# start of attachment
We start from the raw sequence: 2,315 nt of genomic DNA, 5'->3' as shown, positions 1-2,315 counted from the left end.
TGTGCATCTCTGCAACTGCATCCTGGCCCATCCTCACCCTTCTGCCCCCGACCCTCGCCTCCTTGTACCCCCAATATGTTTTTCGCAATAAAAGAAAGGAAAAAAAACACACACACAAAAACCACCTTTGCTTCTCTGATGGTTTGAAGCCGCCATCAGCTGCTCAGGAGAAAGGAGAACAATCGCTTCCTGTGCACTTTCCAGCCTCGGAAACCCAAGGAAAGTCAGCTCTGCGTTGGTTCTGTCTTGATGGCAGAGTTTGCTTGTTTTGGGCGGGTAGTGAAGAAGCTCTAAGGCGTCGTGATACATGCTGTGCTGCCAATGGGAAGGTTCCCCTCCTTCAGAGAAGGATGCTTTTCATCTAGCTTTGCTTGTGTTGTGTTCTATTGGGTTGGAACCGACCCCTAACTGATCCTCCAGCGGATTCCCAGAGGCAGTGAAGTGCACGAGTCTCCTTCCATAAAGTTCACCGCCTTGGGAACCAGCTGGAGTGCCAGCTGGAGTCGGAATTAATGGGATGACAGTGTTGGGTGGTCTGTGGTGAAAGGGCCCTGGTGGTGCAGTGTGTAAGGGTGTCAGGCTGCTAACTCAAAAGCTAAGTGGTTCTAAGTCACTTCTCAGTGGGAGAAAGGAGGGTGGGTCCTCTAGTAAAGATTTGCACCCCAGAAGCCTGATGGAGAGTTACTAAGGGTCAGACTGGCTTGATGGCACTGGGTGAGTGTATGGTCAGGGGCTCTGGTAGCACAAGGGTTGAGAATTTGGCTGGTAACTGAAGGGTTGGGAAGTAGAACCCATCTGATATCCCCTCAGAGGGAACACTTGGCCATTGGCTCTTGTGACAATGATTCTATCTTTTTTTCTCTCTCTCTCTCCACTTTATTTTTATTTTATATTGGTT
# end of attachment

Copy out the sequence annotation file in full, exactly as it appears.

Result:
We start from the raw sequence: 2,315 nt of genomic DNA, 5'->3' as shown, positions 1-2,315 counted from the left end.
TGTGCATCTCTGCAACTGCATCCTGGCCCATCCTCACCCTTCTGCCCCCGACCCTCGCCTCCTTGTACCCCCAATATGTTTTTCGCAATAAAAGAAAGGAAAAAAAACACACACACAAAAACCACCTTTGCTTCTCTGATGGTTTGAAGCCGCCATCAGCTGCTCAGGAGAAAGGAGAACAATCGCTTCCTGTGCACTTTCCAGCCTCGGAAACCCAAGGAAAGTCAGCTCTGCGTTGGTTCTGTCTTGATGGCAGAGTTTGCTTGTTTTGGGCGGGTAGTGAAGAAGCTCTAAGGCGTCGTGATACATGCTGTGCTGCCAATGGGAAGGTTCCCCTCCTTCAGAGAAGGATGCTTTTCATCTAGCTTTGCTTGTGTTGTGTTCTATTGGGTTGGAACCGACCCCTAACTGATCCTCCAGCGGATTCCCAGAGGCAGTGAAGTGCACGAGTCTCCTTCCATAAAGTTCACCGCCTTGGGAACCAGCTGGAGTGCCAGCTGGAGTCGGAATTAATGGGATGACAGTGTTGGGTGGTCTGTGGTGAAAGGGCCCTGGTGGTGCAGTGTGTAAGGGTGTCAGGCTGCTAACTCAAAAGCTAAGTGGTTCTAAGTCACTTCTCAGTGGGAGAAAGGAGGGTGGGTCCTCTAGTAAAGATTTGCACCCCAGAAGCCTGATGGAGAGTTACTAAGGGTCAGACTGGCTTGATGGCACTGGGTGAGTGTATGGTCAGGGGCTCTGGTAGCACAAGGGTTGAGAATTTGGCTGGTAACTGAAGGGTTGGGAAGTAGAACCCATCTGATATCCCCTCAGAGGGAACACTTGGCCATTGGCTCTTGTGACAATGATTCTATCTTTTTTTCTCTCTCTCTCTCCACTTTATTTTTATTTTATATTGGTT